Diversity is essential in ensuring the robustness of scientific endeavour. In 2019, 17% of our reviewers were female and 69% male (the rest didn’t provide gender information). We are committed to achieving a greater gender balance in 2020 and beyond, both in our reviewer pool and in our commissioned content. We also want to be more inclusive of junior researchers in peer review and we are planning initiatives to foster the training of the next generation.

Looking to the future, we will continue to expand the breadth of content that we cover. We are increasingly interested in applied work, especially those areas that address issues of societal challenge, such as climate, energy, food and health. We are also expanding our outreach in the clinical and social sciences. We wish to offer a platform for influential studies in all areas of medical research, from translational medicine to clinical practice. We are particularly interested in publishing clinical trials, including trials with negative results as we recognise the importance of such reports for the progress of medicine, as well as pilot and feasibility trials.

We will also continue to promote reproducibility, and we will start offering our authors the Registered Reports format. This article type allows authors to have their study design protocol peer-reviewed before they begin their investigations. Once this initial review is done, we will commit to publishing the report once the study is completed, regardless of the results obtained. This format underlines the importance of the research question and the quality of the study plan as considerations for publication. We hope that this article type will stimulate more researchers to embrace replication studies for questions of high importance.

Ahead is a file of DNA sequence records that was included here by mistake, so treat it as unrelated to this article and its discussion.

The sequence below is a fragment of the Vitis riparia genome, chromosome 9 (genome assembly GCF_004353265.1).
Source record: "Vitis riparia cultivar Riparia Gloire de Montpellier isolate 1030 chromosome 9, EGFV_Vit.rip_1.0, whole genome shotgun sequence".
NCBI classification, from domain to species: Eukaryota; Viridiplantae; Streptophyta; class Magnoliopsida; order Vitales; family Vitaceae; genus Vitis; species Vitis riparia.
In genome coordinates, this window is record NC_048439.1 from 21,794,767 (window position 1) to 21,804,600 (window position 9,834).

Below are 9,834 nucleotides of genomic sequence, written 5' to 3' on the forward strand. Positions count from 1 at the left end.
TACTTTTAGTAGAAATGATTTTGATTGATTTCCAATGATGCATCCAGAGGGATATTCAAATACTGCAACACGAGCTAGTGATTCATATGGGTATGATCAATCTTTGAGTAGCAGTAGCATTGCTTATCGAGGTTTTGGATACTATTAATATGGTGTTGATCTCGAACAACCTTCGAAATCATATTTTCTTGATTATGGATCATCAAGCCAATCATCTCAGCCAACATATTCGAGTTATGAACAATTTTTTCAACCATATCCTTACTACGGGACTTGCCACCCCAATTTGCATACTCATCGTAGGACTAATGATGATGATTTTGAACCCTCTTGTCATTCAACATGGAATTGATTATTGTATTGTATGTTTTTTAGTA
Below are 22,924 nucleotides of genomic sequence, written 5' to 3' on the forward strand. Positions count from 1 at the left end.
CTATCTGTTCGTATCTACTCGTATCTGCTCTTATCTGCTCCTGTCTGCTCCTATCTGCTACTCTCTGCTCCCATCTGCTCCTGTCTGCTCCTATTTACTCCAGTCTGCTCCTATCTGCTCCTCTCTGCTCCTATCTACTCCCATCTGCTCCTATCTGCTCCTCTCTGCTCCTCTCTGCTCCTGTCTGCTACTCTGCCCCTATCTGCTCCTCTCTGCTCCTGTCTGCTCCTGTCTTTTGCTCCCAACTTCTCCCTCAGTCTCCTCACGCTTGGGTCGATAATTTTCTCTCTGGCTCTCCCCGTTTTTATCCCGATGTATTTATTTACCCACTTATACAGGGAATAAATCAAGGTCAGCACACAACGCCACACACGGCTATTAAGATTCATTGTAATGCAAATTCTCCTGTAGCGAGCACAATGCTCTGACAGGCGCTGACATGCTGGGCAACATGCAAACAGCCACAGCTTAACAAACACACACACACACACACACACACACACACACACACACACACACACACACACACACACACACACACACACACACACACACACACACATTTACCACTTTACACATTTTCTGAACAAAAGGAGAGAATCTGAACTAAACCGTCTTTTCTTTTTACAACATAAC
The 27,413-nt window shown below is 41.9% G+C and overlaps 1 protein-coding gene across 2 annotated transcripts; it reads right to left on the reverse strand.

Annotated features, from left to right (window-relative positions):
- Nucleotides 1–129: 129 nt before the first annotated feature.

We have set up a dedicated anniversary site to showcase content that celebrates our identity and the exciting science we publish, to be updated throughout 2020. In a series of paired Comments, we will highlight what the past ten years have meant for a number of research fields, and what is on their horizon for the next ten. Authors of our very first papers will share their thoughts and experiences of publishing with Nature Communications as a new, online-only journal; we sought insights from our longest serving editor on the journal evolution over the past ten years; finally, our current and past Chief Editors and Editors-in-Chief will discuss what makes a journal like Nature Communications unique and why multidisciplinary journals are so important in our complex world.

As mentioned above, we are keen to support junior researchers. We will be launching a competition on Twitter for early career researchers to share their experience of publishing in our journal.The top entries will be published on our anniversary website. Last but not least, we will tell the story of the people who are Nature Communications: our editors, our support staff and production team. Watch this space!

We wish to warmly thank our past and present supporters—authors, reviewers, readers and editors—without which Nature Communications would not be as successful as it is. We are proud of what we have achieved together over the past ten years and look forward to what we will achieve in the next ten.